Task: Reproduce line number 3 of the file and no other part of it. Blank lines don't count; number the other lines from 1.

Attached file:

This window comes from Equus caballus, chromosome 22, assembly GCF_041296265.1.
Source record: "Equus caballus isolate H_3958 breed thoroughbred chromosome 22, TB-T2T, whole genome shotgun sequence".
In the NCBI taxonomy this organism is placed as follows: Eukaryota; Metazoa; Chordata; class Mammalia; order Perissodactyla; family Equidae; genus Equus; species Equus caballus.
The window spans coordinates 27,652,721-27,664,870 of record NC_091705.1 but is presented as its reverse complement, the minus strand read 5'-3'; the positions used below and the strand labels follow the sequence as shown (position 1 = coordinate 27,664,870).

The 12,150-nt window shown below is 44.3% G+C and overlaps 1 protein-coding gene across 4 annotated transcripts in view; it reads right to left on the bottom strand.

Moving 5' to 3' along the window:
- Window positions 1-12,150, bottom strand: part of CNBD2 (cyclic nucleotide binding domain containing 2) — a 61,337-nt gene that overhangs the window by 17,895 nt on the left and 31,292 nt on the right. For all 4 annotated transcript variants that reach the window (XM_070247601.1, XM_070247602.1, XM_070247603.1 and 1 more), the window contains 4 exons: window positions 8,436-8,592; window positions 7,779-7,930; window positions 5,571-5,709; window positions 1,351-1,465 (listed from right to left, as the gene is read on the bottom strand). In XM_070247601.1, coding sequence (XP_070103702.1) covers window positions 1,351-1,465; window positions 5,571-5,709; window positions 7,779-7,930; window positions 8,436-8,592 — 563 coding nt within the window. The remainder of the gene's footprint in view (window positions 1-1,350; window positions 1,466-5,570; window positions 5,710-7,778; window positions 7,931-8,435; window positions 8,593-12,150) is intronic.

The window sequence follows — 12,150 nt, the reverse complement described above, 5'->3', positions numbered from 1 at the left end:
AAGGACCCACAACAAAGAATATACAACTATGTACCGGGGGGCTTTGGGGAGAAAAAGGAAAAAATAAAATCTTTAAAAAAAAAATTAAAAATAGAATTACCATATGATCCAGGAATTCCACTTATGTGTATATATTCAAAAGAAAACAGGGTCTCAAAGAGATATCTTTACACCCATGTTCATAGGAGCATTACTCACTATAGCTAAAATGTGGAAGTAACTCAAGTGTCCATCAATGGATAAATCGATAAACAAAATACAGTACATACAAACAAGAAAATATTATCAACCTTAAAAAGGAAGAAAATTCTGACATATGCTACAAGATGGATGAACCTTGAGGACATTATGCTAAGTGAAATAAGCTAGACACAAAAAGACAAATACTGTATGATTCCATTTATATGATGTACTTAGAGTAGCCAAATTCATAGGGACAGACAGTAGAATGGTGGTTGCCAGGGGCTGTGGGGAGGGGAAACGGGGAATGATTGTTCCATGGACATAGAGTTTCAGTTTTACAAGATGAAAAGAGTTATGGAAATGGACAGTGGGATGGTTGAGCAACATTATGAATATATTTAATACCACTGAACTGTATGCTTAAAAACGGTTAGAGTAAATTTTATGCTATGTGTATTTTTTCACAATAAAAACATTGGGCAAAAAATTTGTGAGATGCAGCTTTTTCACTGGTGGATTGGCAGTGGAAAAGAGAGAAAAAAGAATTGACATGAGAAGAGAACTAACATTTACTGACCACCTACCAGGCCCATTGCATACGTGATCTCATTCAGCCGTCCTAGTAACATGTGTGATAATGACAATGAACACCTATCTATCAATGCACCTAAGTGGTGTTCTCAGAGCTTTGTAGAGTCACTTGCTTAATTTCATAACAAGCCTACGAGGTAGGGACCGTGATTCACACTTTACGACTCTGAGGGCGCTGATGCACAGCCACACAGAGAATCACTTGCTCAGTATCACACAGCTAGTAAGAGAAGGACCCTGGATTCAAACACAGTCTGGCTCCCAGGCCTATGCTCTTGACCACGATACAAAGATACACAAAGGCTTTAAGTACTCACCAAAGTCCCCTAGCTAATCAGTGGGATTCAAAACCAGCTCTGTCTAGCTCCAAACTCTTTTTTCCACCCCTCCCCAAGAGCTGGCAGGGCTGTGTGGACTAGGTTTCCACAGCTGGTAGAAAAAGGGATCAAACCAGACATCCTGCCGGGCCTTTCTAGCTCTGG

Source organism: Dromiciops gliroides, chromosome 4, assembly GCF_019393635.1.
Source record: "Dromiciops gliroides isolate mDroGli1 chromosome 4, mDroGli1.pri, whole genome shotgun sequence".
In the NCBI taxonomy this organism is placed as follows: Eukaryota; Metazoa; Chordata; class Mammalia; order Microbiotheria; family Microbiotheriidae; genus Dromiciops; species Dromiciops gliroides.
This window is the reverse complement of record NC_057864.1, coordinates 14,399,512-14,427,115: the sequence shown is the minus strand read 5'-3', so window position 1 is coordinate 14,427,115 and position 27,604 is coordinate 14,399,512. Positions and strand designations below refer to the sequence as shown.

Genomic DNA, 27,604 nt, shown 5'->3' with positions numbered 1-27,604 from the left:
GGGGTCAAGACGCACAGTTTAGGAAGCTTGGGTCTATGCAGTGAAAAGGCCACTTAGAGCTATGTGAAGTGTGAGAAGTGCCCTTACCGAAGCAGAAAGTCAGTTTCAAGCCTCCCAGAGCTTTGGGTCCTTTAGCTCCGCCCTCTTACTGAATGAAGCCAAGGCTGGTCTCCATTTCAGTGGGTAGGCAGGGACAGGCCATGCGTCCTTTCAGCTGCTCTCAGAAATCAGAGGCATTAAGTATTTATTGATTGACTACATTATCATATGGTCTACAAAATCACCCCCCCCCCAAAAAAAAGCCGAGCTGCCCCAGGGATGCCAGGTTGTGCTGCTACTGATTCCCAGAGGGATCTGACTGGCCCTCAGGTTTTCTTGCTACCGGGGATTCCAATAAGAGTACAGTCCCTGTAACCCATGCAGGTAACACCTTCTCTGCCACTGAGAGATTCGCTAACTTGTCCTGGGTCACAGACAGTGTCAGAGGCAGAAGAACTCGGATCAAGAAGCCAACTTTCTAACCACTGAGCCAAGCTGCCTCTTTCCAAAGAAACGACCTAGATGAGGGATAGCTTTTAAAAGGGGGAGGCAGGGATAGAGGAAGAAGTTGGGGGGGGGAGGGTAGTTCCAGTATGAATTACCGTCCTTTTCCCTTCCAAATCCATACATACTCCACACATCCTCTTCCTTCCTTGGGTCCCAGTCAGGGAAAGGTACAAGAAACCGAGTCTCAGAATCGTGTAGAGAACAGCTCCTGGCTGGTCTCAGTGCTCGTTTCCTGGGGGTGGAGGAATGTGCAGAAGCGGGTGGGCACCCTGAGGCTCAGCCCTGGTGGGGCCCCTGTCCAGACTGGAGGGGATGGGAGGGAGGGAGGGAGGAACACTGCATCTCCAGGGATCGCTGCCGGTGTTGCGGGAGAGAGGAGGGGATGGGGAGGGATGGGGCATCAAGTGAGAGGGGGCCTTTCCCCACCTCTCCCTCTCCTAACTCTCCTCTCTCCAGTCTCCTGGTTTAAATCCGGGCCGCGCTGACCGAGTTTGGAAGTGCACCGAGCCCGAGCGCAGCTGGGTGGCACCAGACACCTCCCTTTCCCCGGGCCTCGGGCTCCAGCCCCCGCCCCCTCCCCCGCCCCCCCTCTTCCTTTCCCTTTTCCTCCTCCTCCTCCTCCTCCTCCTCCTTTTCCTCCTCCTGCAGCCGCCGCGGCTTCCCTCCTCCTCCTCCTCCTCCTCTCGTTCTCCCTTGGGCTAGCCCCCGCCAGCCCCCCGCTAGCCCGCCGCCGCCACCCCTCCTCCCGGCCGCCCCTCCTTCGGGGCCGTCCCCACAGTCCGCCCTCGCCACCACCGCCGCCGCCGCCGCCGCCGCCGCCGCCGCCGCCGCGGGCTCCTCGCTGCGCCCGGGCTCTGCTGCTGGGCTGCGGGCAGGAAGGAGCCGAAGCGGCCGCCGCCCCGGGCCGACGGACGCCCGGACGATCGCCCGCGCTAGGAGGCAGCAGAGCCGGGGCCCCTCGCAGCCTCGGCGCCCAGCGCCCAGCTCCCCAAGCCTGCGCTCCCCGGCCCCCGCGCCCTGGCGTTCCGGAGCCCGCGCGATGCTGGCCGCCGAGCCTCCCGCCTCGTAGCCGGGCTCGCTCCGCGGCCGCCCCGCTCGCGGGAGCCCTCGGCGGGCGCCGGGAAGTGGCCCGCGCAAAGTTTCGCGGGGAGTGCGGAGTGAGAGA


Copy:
In the NCBI taxonomy this organism is placed as follows: Eukaryota; Metazoa; Chordata; class Mammalia; order Perissodactyla; family Equidae; genus Equus; species Equus caballus.